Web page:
Posted by: SSU Lingua Franca | May 5, 2021

A Year of Online Teaching and Learning

By Nicole Sherf

What a year it has been!  Just over a year ago, after spring break 2020, our courses were moved online.  Little did we know then that we would be mostly online over the year and that most parts of our life would be affected by the global COVID-19 pandemic over that time.  We are so sorry for the negative health, financial and social impact that so many of our students have and are still enduring.  With a vaccine being distributed across the state and the country, there is hope that life may return to a new normal before too long, even while high rates of infection and variants are troublesome. 

As you signed up for your fall courses, you noticed that many of them are scheduled in person, back on campus.  Before the pandemic, most language professors would have said that online language learning would be difficult if not impossible.  We certainly discovered that interactive activities are hard to facilitate online, especially for the language requirement and lower level courses.  In the initial stages of language development, learners benefit from face to face attention and a personal and supportive sense of community as they learn to use strategies to facilitate comprehension and produce output in the new language. 

In the upper level and graduate language courses, interactions between more experienced language speakers are more easily produced online and in breakout rooms, requiring fewer language supports.  While we know that this was not the ideal situation for many of you and that internet and computer access was not consistent for all of you, it really is amazing that we live in an age where the technological access and resources could support the transition to online.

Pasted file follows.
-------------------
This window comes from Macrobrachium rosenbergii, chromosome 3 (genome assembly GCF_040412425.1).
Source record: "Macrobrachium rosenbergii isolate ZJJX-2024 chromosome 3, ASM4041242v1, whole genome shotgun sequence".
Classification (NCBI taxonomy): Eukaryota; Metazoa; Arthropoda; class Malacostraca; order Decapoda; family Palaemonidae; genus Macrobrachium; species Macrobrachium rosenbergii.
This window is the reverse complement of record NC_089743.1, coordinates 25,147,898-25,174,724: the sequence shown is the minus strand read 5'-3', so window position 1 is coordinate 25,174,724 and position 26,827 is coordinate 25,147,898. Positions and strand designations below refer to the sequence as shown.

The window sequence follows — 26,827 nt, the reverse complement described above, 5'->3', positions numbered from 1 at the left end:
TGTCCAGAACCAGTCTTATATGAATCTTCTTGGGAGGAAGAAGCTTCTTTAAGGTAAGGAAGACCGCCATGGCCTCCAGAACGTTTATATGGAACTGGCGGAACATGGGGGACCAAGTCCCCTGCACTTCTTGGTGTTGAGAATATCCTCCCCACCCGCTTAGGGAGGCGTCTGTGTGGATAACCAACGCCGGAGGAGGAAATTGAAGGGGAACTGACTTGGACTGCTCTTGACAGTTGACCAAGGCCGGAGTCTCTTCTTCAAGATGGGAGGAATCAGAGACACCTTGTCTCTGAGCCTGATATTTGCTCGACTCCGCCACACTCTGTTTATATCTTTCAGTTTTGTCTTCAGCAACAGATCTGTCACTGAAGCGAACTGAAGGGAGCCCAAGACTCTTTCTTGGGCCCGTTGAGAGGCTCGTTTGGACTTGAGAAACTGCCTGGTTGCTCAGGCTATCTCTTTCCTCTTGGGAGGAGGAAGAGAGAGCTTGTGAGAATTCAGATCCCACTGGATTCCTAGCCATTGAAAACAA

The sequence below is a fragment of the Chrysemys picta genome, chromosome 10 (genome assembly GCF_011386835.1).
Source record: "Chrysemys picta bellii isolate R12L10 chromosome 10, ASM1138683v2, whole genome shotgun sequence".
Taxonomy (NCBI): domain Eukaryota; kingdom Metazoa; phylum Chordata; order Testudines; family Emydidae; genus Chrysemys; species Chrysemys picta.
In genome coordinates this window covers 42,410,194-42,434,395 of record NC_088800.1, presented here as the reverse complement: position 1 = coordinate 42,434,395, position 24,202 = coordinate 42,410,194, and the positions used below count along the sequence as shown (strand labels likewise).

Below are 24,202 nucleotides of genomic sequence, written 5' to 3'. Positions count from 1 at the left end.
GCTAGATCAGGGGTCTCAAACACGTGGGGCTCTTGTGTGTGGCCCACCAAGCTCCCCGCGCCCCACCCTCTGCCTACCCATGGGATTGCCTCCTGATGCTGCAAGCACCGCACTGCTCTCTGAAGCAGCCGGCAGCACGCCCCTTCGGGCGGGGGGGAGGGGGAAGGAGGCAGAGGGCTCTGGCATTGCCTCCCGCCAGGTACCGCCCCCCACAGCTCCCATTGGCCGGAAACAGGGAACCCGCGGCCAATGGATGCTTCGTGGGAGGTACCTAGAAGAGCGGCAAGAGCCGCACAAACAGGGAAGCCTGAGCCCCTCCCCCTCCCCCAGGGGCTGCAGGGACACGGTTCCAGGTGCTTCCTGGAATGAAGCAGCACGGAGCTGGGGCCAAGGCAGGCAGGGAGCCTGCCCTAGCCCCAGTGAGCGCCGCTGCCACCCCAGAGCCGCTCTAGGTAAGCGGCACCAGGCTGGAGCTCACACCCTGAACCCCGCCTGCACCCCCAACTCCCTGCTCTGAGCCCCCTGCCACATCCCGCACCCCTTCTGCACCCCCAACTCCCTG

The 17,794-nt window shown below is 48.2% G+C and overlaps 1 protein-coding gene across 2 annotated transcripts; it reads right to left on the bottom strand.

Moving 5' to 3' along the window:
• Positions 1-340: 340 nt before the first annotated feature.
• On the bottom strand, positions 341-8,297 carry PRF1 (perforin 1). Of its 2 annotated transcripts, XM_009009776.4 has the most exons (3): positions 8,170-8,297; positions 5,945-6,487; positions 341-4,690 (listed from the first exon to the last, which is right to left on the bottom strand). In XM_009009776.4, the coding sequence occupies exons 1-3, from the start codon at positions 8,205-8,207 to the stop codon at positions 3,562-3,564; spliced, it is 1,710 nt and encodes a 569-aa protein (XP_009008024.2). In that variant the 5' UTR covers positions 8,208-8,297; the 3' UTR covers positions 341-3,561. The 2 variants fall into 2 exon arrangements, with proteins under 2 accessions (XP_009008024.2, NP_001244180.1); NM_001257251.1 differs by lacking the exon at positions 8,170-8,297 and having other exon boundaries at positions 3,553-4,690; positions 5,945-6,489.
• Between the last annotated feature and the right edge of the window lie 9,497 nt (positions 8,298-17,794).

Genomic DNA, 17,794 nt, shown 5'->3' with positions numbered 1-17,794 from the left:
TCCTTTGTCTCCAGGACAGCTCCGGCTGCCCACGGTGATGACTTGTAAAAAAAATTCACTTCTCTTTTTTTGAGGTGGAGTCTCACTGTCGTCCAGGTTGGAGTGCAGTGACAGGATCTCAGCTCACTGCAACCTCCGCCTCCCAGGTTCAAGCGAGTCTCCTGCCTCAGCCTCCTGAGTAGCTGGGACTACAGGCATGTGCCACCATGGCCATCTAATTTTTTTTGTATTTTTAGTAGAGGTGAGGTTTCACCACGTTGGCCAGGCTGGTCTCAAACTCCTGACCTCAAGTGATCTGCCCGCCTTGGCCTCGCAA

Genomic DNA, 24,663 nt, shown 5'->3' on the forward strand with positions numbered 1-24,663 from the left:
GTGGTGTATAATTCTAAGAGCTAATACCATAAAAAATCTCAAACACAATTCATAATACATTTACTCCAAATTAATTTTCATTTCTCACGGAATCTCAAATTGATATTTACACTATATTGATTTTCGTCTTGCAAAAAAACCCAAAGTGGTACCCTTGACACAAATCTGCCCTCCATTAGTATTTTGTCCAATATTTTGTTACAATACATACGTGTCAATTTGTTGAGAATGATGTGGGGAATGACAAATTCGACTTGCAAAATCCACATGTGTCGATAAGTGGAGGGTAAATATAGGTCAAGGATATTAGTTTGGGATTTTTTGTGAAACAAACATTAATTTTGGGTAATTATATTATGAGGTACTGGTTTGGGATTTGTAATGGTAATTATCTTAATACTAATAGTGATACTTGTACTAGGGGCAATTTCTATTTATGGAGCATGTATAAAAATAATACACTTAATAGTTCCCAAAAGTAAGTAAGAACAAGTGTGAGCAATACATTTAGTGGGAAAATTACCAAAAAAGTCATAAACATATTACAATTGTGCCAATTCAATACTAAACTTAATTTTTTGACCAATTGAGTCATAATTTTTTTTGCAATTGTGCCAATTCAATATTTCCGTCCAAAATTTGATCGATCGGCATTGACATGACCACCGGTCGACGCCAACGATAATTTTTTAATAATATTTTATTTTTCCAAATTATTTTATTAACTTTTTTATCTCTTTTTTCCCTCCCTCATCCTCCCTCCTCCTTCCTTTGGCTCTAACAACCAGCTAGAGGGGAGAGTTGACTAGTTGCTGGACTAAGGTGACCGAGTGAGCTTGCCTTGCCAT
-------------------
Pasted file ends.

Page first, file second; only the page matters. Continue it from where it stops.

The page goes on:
Many of our departmental majors and all of our graduate students are teachers in training or teaching already.  Our teacher supervision and field work were moved online.  Our teacher preparation programmatic assessments were also moved online which makes documentation and analysis easier.  The response from graduate students was positive and the Master of Arts in Teaching (MAT) Spanish Coordinator Dr. Fátima Serra is investigating the steps to make it a fully online program.  This will open up the program to more students regardless of distance from Salem.

Area K-12 districts in which our graduate students are involved have phased back and forth through different and various stages of online, hybrid and in person teaching.  We know that many of our departmental students have been working over this pandemic in teaching and other essential work in the community.  We also know that many of you have families to care for and other obligations.  We are so proud of your dedication and understand that this juggle is never easy but is much less so in these times of pandemic and unrest.  We hope that you have felt support from our WLC community and that you know how much we want your success.  We look forward to the days of in person celebrations again!


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